Tuesday, 13 December 2011

Canadians' net worth down, increasing debt load

Abridged: CBC News

The sharp drop in the stock market cut Canadian's net worth by $4,600 per household in the third quarter, Statistics Canada reported Tuesday, December 13th 2011. 

"Although residential real estate assets increased, this was more than offset by the decline in the value of household holdings of equities (including mutual funds) and pension assets," the agency said.

Meanwhile, Canadians continued to borrow, driving household debt per capita up by $600 from the second quarter and $2,200 over a year, to $46,100. Total household debt increased to $1 trillion in mortgages and $448 billion in consumer credit debt.

Bank of Canada Governor Mark Carney warned Monday that Canadian households need to end their spending splurge, particularly on homes, because debt levels have reached 149 per cent of income, higher than in the U.S. or Britain. But the Statistics Canada numbers released Tuesday put the debt level even higher, at 150.8 per cent of income.

The 2.1 per cent drop in household net worth, to $180,100 in the third quarter from $184,700 in the second quarter, followed the 12-per-cent slide in the benchmark Toronto Stock Exchange indicator. "This marked the sharpest quarterly reduction in stock prices and per capita household net worth since the fourth quarter of 2008," Statistics Canada said.

Government net debt (at book value) increased to $795 billion in the third quarter, compared with $772 billion in the second quarter. Total government net debt was 46.9 per cent of gross domestic product in the third quarter, up from 46.3 per cent in the second quarter.

About Minto Roy

Brings more than a decade of experience in career management. He provides expert commentary on employment issues and trends and has been a regular columnist for the South Asian Post. To learn more about Minto Roy connect with him on Twitter, or LinkedIn.

Canadian unemployment rate at 7.4% for November 2011

Canadian manufacturing has lost 627,000 jobs over the past nine years. ((Paul Sancya/Associated Press)

Abridged: CBC News 

Canada lost a surprising 18,600 jobs in November, pushing the country's unemployment rate up by 0.1 percentage points to 7.4 per cent, Statistics Canada said Friday. Economists had been looking for between 16,000 and 17,000 jobs to be added, and for the unemployment rate to remain unchanged at 7.3 per cent. The loss of 53,300 part-time jobs offset an increase of 34,600 in full-time work, the federal agency said.

Unemployment rates in Canada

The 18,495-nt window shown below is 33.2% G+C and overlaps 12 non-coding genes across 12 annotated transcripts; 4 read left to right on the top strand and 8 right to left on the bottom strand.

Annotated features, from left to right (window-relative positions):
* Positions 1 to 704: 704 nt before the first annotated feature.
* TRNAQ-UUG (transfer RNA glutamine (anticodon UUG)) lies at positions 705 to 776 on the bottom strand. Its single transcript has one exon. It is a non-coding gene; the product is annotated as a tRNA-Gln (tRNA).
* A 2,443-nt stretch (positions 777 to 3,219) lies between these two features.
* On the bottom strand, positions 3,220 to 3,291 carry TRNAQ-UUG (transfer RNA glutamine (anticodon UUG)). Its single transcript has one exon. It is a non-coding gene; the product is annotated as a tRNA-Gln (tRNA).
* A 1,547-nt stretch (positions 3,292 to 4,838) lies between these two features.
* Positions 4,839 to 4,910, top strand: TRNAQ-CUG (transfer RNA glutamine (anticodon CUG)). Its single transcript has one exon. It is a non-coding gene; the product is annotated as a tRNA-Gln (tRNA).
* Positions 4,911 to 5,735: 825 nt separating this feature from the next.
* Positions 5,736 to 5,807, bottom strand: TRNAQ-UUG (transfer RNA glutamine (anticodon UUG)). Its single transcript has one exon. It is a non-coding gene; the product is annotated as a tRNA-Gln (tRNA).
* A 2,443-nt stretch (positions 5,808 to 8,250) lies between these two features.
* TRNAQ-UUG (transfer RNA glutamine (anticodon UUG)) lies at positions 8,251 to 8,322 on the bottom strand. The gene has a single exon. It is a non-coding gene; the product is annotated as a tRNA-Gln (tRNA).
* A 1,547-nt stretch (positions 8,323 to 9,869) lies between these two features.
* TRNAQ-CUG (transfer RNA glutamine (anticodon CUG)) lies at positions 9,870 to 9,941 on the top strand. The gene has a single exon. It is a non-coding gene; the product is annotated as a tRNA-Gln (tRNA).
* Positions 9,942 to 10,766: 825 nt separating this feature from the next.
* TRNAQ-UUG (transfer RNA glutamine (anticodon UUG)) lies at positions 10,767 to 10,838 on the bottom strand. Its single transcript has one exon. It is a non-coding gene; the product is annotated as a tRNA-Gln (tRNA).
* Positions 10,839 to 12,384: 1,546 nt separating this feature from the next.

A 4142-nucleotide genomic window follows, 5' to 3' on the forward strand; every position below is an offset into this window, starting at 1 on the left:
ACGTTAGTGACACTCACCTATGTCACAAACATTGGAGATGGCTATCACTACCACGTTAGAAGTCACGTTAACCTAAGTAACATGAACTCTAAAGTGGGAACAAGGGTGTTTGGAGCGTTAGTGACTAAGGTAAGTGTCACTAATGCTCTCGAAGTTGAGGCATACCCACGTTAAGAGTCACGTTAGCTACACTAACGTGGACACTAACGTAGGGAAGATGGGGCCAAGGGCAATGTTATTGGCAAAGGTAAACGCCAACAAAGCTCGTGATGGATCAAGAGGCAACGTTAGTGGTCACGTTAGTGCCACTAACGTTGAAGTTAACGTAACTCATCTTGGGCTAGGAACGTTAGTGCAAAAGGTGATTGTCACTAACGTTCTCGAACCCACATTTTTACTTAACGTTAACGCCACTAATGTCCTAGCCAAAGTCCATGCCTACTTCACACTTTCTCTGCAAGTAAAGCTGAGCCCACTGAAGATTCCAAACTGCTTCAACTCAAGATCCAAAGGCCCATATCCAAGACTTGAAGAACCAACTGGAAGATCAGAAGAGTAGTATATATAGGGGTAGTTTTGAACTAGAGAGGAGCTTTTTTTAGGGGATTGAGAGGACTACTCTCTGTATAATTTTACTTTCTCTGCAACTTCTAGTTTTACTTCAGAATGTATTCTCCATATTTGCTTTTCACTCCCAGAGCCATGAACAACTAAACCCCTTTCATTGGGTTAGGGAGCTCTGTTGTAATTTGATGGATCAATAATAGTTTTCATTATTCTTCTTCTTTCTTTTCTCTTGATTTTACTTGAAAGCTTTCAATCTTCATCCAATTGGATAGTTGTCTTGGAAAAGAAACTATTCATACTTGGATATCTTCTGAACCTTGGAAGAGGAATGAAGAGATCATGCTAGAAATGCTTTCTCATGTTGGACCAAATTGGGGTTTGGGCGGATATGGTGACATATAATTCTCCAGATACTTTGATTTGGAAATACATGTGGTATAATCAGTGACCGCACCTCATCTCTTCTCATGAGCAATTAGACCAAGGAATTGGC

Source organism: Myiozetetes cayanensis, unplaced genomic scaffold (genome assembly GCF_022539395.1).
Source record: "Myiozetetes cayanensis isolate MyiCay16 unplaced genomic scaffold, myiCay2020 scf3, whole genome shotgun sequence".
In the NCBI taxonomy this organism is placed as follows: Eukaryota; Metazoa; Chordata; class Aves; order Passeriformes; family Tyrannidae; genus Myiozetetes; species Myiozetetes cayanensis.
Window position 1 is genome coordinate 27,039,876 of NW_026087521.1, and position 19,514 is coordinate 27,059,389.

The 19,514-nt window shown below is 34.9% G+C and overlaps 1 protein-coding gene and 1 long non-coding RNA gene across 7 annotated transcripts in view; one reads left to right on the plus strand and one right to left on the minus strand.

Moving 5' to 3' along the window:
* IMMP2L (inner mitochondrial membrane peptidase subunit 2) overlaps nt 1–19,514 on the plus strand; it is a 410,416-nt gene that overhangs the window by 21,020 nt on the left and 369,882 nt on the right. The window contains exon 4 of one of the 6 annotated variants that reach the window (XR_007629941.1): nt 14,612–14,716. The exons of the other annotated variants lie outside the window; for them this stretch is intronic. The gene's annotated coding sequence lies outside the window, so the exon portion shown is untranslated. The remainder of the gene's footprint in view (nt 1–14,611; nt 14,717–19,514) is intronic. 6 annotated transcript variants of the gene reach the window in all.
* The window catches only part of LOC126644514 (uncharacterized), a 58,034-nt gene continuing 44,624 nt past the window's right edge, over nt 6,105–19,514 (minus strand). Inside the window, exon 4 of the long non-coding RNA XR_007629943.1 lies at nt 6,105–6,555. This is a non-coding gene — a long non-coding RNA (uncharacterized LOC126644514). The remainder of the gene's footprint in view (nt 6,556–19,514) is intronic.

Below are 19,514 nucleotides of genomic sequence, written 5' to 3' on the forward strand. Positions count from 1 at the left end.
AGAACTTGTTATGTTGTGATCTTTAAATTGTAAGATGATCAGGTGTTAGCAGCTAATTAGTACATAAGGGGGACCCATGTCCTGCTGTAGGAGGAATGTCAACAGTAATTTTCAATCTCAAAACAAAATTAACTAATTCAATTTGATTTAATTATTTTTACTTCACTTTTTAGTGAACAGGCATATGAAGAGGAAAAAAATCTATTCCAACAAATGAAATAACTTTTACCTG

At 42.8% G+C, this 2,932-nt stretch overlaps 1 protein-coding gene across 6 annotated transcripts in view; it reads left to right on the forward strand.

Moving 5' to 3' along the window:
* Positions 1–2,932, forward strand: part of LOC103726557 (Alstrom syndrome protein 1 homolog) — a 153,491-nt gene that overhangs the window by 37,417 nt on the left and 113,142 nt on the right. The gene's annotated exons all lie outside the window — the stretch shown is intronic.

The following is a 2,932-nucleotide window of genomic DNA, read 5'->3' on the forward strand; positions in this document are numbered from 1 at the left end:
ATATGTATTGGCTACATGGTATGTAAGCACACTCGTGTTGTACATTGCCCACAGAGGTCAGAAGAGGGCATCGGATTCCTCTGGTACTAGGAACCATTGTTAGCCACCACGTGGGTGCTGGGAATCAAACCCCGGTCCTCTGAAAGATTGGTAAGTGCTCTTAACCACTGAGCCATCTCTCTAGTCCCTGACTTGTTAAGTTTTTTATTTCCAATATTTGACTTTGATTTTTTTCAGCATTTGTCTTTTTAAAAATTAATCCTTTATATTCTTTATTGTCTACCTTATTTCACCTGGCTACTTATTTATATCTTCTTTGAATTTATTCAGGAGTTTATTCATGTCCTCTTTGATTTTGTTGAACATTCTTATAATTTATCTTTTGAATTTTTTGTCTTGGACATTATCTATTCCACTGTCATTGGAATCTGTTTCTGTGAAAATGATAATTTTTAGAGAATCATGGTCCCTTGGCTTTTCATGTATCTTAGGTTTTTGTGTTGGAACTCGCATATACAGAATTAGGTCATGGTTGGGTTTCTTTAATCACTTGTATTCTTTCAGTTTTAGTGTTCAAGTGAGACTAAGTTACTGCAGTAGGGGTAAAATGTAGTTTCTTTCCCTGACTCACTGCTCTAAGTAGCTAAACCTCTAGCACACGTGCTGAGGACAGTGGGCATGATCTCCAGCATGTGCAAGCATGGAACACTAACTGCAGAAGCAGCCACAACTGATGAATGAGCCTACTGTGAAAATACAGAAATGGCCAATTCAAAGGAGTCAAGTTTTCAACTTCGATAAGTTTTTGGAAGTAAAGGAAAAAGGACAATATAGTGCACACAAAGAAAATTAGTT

"The details [of] the November jobs report are mildly better than the headline," Scotiabank economist Derek Holt said in a commentary. That's because most of the drop came in one province, and was tied to a decrease in self-employment.

Employment fell in Quebec, where 31,000 jobs were lost and the provincial unemployment rate hit eight per cent, and in Saskatchewan, which lost 4,200 jobs and saw unemployment rise one percentage point to 5.1 per cent.

Provincial unemployment

Canada's national unemployment rate was 7.4 per cent in November. Here's what happened provincially (previous month in rackets):

  • Newfoundland and Labrador: 13.2 (12.9)
  • Prince Edward Island: 11.1 (11.2)
  • Nova Scotia: 8.6 (8.6)
  • New Brunswick: 9.8 (9.4)
  • Quebec: 8.0 (7.7)
  • Ontario: 7.9 (8.1)
  • Manitoba: 5.5 (5.2)
  • Saskatchewan: 5.1 (4.1)
  • Alberta: 5.0 (5.1)
  • British Columbia: 7.0 (6.6) 

Unemployment Figures Source: Canadian Press

Although overall employment in goods-producing industries rose [mostly due to construction], manufacturing employment declined again," United Steelworkers economist Erin Weir noted. "Canadian manufacturing has lost 627,000 jobs over the past nine years."

The Canadian dollar was slightly higher in the wake of the disappointing jobs report.

About Minto Roy

Brings more than a decade of experience in career management. He provides expert commentary on employment issues and trends and has been a regular columnist for theSouth Asian Post. To learn more about Minto Roy connect with him on Twitter, or LinkedIn.

Friday, 9 December 2011

Transparency Pays Off In 360-Degree Reviews

Abridged: Wall Street Journal, Joann S. Lubin

Like most executives, Sanjeev Nikore had managerial faults. But unlike most executives, he publicly divulged them to fellow staffers.

The result? A promotion.

Mr. Nikore, a senior corporate vice president at HCL Technologies Ltd., was among its 25 top leaders who went through performance evaluations known as "360-degree feedback" last year and shared the results company-wide via an internal website. Nearly 6,600 other managers at the global information-technology company did the same thing with employees who had graded them. 

HCL Technologies' Vice Chairman and CEO Vineet Nayar encourages his employees to be open about their faults. Here, he speaks with staff at the company's Noida, India headquarters.HCL Technologies' Vice Chairman and CEO Vineet Nayar encourages his employees to be open about their faults. Here, he speaks with staff at the company's Noida, India headquarters.